It seems that you don't agree with Buddhist practices, but what alternative you are proposing? How do you suggest we step outside the process, practically speaking?
Observation of what, Dinsdale? Breath? Thoughts?
If our whole thought structure is based on assumptions, how can you have an open mind? It is correct to say that I don't agree with Theravada practices. There is no alternative. Everything you do is an attempt by this thought structure to escape itself, adjust itself, survive another day. You stop engaging it for anything but the mundane, the factual. When you have attention for this, that awareness of what the thought structure represents can disengage from all the chatter, all the psychological wanderings that we all do. If it doesn't stop, you are only provoking its survival by engaging in various practices and concentrations. What wants to survive is the thought structure, not a self. Everything that we know is tied up in the thought structure. The thought structure is the distortion, the dream of existence. Enlightenment is another idea of the thought structure trying to survive. Awakening is still part of the dream of existence.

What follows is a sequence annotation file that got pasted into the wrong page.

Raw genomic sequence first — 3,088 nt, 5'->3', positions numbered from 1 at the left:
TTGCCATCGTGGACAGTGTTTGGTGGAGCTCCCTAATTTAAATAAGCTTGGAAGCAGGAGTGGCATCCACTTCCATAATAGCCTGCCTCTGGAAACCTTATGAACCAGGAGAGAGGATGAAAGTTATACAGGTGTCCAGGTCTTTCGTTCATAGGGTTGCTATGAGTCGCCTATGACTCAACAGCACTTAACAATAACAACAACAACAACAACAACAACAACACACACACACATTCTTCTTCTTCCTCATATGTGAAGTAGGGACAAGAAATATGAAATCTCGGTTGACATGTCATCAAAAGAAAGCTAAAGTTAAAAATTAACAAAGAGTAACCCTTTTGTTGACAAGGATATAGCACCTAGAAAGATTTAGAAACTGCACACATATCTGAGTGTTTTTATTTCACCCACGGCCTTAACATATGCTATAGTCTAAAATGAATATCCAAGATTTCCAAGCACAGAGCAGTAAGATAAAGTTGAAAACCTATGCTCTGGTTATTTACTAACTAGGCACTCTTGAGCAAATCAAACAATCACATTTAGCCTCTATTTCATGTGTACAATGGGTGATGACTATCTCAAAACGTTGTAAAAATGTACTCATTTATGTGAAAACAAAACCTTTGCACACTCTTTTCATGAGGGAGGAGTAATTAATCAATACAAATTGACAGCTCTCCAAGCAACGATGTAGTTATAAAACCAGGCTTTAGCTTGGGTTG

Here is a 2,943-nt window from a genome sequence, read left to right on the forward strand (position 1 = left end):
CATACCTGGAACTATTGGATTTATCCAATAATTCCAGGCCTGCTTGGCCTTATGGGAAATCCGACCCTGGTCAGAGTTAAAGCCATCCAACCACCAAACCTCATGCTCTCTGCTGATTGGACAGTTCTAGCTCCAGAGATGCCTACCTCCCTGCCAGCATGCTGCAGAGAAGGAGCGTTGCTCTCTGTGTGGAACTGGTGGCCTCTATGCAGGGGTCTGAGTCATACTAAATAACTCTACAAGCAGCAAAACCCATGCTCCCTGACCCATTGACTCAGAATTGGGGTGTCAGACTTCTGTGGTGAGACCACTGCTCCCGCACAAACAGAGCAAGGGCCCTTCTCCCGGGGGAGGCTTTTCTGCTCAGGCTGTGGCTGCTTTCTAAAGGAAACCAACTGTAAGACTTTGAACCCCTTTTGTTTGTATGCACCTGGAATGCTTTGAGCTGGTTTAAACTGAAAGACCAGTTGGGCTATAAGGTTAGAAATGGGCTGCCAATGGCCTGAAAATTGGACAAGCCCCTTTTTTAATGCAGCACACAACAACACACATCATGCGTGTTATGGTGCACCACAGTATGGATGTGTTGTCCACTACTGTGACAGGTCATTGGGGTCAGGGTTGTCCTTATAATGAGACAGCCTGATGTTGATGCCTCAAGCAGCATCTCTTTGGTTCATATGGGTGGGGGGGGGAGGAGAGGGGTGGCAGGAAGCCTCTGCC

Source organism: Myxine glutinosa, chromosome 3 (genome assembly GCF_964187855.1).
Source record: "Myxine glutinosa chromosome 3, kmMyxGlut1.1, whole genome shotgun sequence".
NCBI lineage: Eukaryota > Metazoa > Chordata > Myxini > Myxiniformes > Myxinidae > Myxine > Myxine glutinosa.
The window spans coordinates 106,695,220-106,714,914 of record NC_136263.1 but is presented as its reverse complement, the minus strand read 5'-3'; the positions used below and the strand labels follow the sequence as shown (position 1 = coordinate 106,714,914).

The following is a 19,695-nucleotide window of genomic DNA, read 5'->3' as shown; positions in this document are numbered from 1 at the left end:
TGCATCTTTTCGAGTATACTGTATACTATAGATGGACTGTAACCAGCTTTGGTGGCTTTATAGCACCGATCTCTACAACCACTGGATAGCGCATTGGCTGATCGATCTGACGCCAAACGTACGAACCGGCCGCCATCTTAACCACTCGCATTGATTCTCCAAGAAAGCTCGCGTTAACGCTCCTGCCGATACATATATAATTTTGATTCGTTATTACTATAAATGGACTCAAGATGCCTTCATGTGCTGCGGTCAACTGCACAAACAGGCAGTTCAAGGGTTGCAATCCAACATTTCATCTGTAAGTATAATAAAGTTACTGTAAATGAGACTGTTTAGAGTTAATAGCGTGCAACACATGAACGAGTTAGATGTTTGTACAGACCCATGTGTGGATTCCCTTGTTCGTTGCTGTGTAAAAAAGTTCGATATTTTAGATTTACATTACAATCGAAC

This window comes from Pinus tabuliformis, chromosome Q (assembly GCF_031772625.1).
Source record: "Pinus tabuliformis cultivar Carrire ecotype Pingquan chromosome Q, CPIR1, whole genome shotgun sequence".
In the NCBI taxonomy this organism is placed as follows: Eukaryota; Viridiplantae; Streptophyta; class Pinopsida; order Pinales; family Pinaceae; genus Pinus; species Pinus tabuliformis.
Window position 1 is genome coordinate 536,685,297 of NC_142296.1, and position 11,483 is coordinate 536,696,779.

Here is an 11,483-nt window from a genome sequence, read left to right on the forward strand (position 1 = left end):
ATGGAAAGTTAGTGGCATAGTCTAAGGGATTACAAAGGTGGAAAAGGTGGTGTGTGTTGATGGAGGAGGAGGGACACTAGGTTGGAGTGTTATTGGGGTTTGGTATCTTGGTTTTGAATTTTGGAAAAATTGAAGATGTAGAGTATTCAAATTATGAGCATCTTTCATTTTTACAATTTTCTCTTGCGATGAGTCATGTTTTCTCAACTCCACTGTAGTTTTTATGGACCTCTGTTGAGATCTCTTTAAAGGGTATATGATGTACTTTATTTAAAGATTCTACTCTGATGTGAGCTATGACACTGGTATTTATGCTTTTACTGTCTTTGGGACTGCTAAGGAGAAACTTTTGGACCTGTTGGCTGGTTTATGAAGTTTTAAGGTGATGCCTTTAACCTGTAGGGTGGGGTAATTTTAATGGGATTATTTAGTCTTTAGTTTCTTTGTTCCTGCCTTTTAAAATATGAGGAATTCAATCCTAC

Are you suggesting arupa jhanas?
Did I mention anything like that?